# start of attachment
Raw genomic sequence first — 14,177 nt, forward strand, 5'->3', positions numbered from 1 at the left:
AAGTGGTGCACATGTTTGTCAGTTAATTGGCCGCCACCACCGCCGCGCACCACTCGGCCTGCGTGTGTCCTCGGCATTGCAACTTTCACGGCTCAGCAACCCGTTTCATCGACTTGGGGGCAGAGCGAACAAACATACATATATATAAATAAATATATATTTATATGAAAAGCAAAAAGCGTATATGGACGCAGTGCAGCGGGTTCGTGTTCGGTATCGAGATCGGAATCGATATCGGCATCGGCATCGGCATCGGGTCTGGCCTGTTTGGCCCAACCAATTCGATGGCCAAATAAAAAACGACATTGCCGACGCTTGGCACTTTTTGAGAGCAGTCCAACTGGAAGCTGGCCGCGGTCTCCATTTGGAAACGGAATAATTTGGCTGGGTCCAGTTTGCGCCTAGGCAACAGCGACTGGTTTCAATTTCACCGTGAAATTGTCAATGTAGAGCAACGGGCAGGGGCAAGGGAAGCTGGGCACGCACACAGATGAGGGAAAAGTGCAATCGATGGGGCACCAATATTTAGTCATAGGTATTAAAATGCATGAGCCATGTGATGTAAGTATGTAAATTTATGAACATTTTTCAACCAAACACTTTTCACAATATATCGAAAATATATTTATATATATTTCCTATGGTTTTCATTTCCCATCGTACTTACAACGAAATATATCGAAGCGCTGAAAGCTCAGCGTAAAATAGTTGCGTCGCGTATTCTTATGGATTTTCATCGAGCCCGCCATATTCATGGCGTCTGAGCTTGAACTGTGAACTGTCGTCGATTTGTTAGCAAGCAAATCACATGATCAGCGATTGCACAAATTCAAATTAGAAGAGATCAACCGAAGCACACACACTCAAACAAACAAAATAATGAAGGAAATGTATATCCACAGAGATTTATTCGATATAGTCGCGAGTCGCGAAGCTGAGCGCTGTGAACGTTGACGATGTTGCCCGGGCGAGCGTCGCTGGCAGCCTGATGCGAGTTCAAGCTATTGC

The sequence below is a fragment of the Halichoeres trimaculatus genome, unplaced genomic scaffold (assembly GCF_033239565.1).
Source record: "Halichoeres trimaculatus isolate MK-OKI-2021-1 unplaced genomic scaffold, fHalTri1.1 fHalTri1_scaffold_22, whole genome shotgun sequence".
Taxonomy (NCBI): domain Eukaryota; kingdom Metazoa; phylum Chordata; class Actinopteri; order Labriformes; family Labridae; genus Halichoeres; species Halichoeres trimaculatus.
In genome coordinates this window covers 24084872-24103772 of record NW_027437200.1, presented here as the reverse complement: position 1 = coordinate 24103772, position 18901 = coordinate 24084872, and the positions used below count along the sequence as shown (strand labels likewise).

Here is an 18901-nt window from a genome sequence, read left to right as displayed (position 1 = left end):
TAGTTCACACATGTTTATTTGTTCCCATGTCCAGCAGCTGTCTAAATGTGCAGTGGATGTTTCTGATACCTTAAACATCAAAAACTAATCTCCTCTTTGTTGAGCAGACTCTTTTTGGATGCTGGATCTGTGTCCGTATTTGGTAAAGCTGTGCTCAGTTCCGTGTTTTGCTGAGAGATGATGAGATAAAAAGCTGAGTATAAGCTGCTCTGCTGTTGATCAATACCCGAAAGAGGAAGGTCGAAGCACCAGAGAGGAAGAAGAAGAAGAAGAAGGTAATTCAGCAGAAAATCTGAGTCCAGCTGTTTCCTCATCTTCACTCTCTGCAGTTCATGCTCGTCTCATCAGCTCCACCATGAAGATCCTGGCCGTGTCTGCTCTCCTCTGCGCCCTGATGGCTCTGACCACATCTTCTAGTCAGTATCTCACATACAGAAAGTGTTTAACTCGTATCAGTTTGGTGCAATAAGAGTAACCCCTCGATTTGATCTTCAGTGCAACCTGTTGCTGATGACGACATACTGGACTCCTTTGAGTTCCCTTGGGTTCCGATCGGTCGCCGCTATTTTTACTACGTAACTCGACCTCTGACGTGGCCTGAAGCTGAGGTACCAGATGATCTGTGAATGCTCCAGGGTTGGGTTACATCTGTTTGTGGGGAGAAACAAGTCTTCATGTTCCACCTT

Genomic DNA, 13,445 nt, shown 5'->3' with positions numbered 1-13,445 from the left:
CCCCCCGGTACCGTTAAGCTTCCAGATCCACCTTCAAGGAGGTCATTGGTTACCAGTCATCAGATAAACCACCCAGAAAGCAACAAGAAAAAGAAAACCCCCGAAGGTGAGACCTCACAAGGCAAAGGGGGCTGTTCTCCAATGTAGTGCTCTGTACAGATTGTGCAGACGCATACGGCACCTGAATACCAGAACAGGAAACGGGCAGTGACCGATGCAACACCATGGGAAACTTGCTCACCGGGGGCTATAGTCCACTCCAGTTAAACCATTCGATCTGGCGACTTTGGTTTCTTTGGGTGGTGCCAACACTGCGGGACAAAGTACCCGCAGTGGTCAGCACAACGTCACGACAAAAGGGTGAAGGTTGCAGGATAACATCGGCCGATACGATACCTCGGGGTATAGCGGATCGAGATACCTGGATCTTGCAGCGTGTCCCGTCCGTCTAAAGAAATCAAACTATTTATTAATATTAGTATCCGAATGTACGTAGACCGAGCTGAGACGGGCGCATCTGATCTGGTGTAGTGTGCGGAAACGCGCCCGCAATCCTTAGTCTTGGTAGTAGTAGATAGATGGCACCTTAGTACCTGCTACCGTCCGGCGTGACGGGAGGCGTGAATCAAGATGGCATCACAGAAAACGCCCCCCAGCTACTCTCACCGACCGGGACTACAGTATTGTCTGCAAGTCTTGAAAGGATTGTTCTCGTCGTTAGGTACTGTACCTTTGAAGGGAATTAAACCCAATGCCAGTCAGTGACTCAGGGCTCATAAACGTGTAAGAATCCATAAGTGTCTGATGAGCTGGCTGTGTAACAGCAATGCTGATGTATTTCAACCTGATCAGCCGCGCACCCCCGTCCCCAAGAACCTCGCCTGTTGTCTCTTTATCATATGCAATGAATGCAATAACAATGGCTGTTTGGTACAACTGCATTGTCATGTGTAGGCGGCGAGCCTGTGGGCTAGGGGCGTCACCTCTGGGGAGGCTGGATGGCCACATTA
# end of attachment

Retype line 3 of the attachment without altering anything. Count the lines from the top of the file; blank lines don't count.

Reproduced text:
The sequence below is a fragment of the Halichoeres trimaculatus genome, unplaced genomic scaffold (assembly GCF_033239565.1).